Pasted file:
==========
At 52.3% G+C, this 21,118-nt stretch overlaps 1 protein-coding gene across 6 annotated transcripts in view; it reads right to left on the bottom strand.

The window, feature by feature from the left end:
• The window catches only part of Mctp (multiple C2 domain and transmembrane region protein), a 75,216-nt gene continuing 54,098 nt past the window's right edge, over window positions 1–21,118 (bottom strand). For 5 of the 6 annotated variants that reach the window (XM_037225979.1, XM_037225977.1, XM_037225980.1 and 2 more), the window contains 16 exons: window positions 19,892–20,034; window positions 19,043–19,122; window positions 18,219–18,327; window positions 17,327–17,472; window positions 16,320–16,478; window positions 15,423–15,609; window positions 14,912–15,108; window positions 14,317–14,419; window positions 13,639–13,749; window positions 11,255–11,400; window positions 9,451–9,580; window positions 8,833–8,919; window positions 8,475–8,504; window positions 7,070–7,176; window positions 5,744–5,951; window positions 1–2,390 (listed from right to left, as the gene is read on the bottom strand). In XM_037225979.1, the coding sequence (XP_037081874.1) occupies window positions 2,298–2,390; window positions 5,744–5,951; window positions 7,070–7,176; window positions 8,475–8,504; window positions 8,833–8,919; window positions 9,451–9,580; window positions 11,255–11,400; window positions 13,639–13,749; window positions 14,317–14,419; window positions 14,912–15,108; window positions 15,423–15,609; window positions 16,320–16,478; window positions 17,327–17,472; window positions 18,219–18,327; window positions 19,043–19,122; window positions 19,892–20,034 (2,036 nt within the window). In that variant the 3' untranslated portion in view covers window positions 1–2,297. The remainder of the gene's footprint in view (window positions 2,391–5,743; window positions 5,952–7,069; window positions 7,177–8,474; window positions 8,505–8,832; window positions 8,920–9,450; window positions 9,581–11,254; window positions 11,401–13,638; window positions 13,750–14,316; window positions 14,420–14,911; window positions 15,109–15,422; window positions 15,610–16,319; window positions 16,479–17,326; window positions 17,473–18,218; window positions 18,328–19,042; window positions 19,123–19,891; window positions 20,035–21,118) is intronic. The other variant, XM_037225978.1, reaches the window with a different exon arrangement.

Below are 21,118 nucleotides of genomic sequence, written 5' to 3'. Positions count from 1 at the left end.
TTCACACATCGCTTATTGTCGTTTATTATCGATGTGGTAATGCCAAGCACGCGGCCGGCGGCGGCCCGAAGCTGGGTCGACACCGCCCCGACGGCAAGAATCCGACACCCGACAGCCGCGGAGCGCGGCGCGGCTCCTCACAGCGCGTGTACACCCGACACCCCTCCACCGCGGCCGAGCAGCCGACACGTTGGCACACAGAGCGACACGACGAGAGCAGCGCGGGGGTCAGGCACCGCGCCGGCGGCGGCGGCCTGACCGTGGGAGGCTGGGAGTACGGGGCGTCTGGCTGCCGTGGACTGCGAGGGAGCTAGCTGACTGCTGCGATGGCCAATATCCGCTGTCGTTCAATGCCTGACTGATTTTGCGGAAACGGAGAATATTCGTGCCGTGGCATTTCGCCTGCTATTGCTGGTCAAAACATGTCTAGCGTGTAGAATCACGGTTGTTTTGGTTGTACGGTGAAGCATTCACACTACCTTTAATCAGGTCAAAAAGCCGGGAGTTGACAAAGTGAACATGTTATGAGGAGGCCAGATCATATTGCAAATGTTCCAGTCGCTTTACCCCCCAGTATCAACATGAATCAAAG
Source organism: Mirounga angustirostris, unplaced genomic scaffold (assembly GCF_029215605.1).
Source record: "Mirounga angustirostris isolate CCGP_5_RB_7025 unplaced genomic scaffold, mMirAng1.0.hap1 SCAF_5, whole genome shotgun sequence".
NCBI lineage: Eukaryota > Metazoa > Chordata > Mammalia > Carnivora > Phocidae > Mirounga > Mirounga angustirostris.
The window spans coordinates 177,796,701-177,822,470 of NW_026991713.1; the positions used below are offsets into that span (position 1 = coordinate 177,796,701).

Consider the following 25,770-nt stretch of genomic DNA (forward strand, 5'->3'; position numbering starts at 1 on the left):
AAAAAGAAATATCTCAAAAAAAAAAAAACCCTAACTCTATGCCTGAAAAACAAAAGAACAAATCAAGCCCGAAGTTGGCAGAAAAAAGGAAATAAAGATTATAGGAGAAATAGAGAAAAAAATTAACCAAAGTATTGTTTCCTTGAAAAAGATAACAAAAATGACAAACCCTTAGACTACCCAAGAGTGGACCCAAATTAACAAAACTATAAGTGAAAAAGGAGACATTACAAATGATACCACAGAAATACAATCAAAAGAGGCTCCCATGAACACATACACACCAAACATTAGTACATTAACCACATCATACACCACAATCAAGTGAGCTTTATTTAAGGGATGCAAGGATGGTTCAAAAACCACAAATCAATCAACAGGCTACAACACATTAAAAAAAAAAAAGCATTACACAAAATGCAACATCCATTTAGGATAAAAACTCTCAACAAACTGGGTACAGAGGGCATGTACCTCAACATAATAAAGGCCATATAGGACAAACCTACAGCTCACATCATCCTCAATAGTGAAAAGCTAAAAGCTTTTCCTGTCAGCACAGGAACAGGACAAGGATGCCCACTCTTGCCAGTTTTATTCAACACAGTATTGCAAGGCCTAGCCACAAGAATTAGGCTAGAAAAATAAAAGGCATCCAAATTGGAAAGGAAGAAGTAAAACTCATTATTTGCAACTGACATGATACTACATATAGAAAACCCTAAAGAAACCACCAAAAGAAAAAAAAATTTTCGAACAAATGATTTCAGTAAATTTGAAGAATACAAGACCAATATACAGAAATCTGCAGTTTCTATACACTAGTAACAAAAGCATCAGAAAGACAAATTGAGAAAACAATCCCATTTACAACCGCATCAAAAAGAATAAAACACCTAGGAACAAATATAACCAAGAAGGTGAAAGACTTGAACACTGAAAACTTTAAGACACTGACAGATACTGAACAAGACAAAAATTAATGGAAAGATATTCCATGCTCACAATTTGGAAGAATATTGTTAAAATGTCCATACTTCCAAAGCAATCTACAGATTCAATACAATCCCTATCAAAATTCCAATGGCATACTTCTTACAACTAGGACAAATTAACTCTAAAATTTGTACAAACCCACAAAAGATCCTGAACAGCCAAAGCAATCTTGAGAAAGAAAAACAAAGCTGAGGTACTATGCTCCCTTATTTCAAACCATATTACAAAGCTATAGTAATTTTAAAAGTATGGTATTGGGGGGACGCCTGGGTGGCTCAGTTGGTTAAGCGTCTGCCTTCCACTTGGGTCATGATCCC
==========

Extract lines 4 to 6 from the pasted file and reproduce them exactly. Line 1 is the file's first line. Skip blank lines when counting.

Below are 21,118 nucleotides of genomic sequence, written 5' to 3'. Positions count from 1 at the left end.
TTCACACATCGCTTATTGTCGTTTATTATCGATGTGGTAATGCCAAGCACGCGGCCGGCGGCGGCCCGAAGCTGGGTCGACACCGCCCCGACGGCAAGAATCCGACACCCGACAGCCGCGGAGCGCGGCGCGGCTCCTCACAGCGCGTGTACACCCGACACCCCTCCACCGCGGCCGAGCAGCCGACACGTTGGCACACAGAGCGACACGACGAGAGCAGCGCGGGGGTCAGGCACCGCGCCGGCGGCGGCGGCCTGACCGTGGGAGGCTGGGAGTACGGGGCGTCTGGCTGCCGTGGACTGCGAGGGAGCTAGCTGACTGCTGCGATGGCCAATATCCGCTGTCGTTCAATGCCTGACTGATTTTGCGGAAACGGAGAATATTCGTGCCGTGGCATTTCGCCTGCTATTGCTGGTCAAAACATGTCTAGCGTGTAGAATCACGGTTGTTTTGGTTGTACGGTGAAGCATTCACACTACCTTTAATCAGGTCAAAAAGCCGGGAGTTGACAAAGTGAACATGTTATGAGGAGGCCAGATCATATTGCAAATGTTCCAGTCGCTTTACCCCCCAGTATCAACATGAATCAAAG
Source organism: Mirounga angustirostris, unplaced genomic scaffold (assembly GCF_029215605.1).